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The United States and Cuba: From a Strategy of Conflict to Constructive Engagement

Published online by Cambridge University Press:  02 January 2018

Donald E. Schulz*
Affiliation:
Strategic Studies Institute of the US Army War College

Extract

There is a nagging sense that an important moment has come. Part of me thinks there is something we should be doing other than let it fall by its own weight. But I can't think what it is.

Susan Kaufman Purcell (quoted in Rosenthal, 1991)

In the last issue of the Journal, this writer published an article challenging the conventional wisdom concerning the future of the Castro regime. To the question “can Castro survive?,” I answered that yes, unfortunately, the prospects for his political demise in the near future were not all that good. A golpe de estado, while possible, was not probable. Nor was it likely that the Cuban masses would rise up and overthrow the dictatorship. And, while Fidel could become the victim of assassination, suicide, or natural death (or, for that matter, could even resign, as he has hinted on more than one occasion), these kinds of endings cannot be counted upon in the short run. For a variety of reasons, Castro's “final hour” seems likely to last for several years and, perhaps, much longer (see Schulz, 1993a).

Type
Research Article
Copyright
Copyright © University of Miami 1993

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References

Alfonso, P. (1993) “Paper: Politburo Official Called by Mas Canosa.” Miami Herald (11 June).Google Scholar
Gonzalez, E. and Ronfeldt, D. (1992) Cuba Adrift in a Postcommunist World. Santa Monica, CA: The RAND Corporation.Google Scholar
Gonzalez, E. (1986) Castro, Cuba and the World. Santa Monica, CA: The RAND Corporation.Google Scholar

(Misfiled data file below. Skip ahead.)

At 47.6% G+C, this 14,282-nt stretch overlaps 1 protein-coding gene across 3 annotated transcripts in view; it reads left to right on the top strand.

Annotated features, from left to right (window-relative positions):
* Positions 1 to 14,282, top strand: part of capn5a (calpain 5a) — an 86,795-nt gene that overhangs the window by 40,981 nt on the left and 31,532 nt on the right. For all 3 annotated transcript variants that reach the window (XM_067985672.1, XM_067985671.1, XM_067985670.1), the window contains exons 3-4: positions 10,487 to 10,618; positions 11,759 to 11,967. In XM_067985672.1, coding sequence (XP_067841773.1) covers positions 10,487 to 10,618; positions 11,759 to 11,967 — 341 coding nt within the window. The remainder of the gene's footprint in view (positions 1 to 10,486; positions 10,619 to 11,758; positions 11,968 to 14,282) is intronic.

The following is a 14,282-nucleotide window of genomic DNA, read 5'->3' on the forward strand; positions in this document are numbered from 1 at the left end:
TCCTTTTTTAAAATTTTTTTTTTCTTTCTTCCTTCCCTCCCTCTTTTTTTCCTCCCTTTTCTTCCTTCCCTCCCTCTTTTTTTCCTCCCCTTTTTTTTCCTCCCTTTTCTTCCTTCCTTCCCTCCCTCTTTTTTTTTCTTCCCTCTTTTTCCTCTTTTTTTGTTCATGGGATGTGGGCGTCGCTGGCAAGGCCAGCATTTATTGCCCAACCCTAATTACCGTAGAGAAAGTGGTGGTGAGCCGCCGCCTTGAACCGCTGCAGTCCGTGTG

Gunn, G. (1993) “In Search of a Modern Cuba Policy,” forthcoming in Schulz, Donald E. (ed.) Cuba and the Future. Westport, CT: Greenwood Press.Google Scholar
Gunn, G. (1990) “Will Castro Fall?” Foreign Policy 79 (Summer): 132150.CrossRefGoogle Scholar
Inter-American Dialogue (IAD) (1992) Cuba in the Americas: Reciprocal Challenges (A Report of the Inter-American Dialogue Task Force on Cuba). Washington, DC: Inter-American Dialogue.Google Scholar
Ojito, M. and Chardy, A. (1992) “Mas, Foundation May Face Competition in Shaping Cuba Policy.” Miami Herald (5 November).Google Scholar
Planas, J.R. (1993) “Why Does Castro Survive?,” forthcoming in Schulz, Donald E. (ed.) Cuba and the Future. Westport, CT: Greenwood Press.Google Scholar
Robinson., L. (1992) “After Castro Moves Out.” US News and World Report (4 May): 42, 44.Google Scholar
Rosenthal, A. (1991) “Soviet Pledge on Cuba Leaves US Paralyzed.” New York Times (13 September).Google Scholar
Schulz, D. (1993a) “Can Castro Survive?” Journal of Inter-American Studies and World Affairs 35, 1 (Spring):89117.CrossRefGoogle Scholar
(ed.) (1993b) Cuba and the Future. Westport, CT: Greenwood Press.Google Scholar
Smith, W. (1992a) “Castro: To Fall or Not To Fall?” SAIS Review 12, 2 (Summer): 97110.CrossRefGoogle Scholar
Smith, W. (1992b) Statement of Dr. Wayne S. Smith on the Cuban Democracy Act before the Subcommittee on Trade, US House of Representatives Ways and Means Committee, 10 August (pp. 18). Washington, DC: US Congress, US Government Printing Office.Google Scholar
de Tocqueville, A. (1955) The Old Regime and the French Revolution (reprint). Garden City, NY: Doubleday and Company.Google Scholar
Whitefield, M. (1993) “Castro: ‘I'd Quit to Ease Renewed US Ties.'” Miami Herald (5 March).Google Scholar
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